Will Ackermann’s team selection against Jaguares ultimately affect Super Rugby final?

The merits of Lions coach Johan Ackermann’s decision to rest his top players for the crucial Super Rugby match against the Jaguares fluctuates according to varying circumstances. When the team failed to get the single point required to ensure the Lions finished top of the log and guarantee all their playoff matches at home, it was a bad idea. When most of the team came back ill, it was a good idea. When the well-rested and injury-free Lions thumped the Crusaders in the quarterfinal, it was an even better idea. When the Hurricanes beat the Chiefs to secure the home final in Wellington, it was a bad idea. He can’t win. If the Lions lose on Saturday, the critics will say he should have sent his best team to Argentina. If they win, who cares? They won. – David O’Sullivan

From Reuters

JOHANNESBURG, July 30 (Reuters) – A decision to send a second string team to a routine assignment in Argentina at the end of Super Rugby’s regular season could come back to haunt Lions coach Johan Ackermann in next week’s final.

Ackermann has taken the unfashionable franchise to a first final, but took a gamble in the last match of the regular season against Jaguares in Buenos Aires that has now cost them home advantage in the showpiece decider against New Zealand’s Hurricanes.

Johan Ackermann. Picture: @Rugbymeet
Johan Ackermann. Picture: @Rugbymeet

With the Lions having already clinched a playoff berth, Ackermann decided to rest his regulars ahead of the quarter-finals, but they were beaten 34-22 by the Argentines and ceded top spot in the standings to the Hurricanes.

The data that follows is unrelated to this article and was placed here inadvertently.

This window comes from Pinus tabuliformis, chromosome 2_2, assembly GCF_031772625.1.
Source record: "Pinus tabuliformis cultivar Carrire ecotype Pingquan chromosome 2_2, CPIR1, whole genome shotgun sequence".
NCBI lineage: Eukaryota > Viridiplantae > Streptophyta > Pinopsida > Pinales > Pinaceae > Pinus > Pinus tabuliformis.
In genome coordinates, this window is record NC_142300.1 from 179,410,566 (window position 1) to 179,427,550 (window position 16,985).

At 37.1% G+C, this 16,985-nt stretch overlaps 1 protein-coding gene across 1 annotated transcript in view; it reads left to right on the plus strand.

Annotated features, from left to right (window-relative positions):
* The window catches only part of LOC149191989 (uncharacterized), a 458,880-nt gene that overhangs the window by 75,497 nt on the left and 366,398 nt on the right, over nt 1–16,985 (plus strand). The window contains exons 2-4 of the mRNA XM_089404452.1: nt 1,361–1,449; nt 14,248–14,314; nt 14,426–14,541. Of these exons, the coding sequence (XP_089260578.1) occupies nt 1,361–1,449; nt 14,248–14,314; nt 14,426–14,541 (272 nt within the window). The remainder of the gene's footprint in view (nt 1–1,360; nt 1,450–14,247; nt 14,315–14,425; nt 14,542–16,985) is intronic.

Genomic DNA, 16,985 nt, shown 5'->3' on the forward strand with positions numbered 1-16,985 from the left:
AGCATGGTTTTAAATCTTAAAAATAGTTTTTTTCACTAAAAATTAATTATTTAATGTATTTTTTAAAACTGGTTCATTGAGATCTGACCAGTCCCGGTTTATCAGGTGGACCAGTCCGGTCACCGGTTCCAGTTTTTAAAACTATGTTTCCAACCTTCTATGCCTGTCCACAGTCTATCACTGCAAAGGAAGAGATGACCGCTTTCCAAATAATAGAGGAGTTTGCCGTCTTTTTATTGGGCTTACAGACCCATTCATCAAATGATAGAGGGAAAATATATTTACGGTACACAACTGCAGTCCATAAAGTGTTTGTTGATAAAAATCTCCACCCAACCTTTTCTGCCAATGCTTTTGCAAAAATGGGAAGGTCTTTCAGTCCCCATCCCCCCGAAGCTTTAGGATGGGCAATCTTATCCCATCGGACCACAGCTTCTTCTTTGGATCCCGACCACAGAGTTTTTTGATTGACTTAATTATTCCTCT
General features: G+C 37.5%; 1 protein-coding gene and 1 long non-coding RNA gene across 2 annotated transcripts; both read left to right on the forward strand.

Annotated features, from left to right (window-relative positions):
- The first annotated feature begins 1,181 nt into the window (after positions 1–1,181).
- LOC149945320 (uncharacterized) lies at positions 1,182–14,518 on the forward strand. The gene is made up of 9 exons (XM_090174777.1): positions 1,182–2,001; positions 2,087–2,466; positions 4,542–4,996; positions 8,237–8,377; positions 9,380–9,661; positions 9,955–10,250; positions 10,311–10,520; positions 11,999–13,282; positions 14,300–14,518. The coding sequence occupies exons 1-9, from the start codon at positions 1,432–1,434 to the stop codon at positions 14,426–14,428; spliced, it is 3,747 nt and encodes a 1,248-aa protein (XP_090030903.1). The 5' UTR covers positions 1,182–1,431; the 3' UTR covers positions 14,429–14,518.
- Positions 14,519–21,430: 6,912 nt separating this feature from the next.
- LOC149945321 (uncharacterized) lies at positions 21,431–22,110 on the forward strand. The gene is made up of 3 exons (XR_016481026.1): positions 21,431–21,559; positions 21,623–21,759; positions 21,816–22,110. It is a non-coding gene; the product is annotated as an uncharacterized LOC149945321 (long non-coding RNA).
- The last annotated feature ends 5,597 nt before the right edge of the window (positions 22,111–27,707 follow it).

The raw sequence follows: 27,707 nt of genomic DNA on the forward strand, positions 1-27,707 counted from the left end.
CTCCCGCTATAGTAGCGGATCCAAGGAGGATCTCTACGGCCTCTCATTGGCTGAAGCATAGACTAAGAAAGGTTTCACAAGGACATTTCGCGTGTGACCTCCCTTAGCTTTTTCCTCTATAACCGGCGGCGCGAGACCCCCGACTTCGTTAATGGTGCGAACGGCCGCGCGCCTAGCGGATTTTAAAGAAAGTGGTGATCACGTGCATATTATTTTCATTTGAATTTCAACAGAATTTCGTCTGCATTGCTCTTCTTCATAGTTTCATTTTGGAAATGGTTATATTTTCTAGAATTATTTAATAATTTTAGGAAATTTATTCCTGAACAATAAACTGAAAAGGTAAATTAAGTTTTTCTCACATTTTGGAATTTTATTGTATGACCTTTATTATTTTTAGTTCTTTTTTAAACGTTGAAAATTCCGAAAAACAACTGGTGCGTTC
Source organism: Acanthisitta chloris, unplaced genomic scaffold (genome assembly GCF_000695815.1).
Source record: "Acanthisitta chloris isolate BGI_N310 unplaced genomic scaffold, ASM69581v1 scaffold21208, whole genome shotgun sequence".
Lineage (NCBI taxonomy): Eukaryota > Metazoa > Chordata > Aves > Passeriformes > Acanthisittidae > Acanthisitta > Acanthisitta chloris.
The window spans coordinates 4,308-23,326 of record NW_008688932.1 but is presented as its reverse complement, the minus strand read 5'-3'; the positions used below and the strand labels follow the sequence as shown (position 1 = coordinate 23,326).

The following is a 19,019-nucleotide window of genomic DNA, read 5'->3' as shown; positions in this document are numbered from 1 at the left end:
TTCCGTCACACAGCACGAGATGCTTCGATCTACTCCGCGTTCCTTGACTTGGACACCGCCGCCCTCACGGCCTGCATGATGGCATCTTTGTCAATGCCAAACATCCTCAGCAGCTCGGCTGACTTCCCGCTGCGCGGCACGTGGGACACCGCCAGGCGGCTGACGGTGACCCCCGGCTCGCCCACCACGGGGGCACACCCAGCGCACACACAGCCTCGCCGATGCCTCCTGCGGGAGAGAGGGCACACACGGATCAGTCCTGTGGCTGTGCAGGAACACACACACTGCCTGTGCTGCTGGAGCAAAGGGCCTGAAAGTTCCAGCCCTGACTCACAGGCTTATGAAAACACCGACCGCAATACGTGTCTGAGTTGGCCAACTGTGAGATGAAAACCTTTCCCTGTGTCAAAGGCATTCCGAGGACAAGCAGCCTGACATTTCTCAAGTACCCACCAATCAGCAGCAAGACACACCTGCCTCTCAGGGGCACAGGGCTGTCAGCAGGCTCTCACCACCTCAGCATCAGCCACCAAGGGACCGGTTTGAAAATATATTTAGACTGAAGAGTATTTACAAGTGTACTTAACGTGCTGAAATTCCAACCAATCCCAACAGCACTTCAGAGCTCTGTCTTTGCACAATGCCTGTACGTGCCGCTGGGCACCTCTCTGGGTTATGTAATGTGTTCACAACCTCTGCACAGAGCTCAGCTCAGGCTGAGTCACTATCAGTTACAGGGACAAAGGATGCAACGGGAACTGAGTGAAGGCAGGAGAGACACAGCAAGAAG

Super Rugby rules give home advantage in all playoff games to the highest placed team in the regular season table.

A fortnight on from the match in Argentina, the Lions and Hurricanes both won their respective home semi-finals and will now meet at the Westpac Stadium in Wellington next Saturday (0735 GMT kickoff).

“I’ll probably have to live with the team selection for Buenos Aires. Either way this team backs me,” Ackermann told reporters after a decisive 42-30 victory to end the reign of New Zealand’s Highlanders in their semi-final at Ellis Park.

“Will we make the wrong decision sometimes? Yes. But we’ll always go down trying.”

Had Ackermann taken his regular side to play Jaguares, who won only four of their 15 outings, few doubt the Lions would have won the match and finished top.

Home advantage is often critical in the competition.

This was shown in Saturday’s semi as the Highlanders battled with tiredness after a lengthy trip from New Zealand.

The Lions suffered one home defeat this season when the Hurricanes handed them a 50-17 thumping at the end of April, romping home with seven tries.

“They beat us here with 50 points so we know they’re a quality side. But the final will be just another game,” Ackermann said.

“The guys are familiar with the flight (to New Zealand). Hopefully they’ll settle in quickly and find their feet.”

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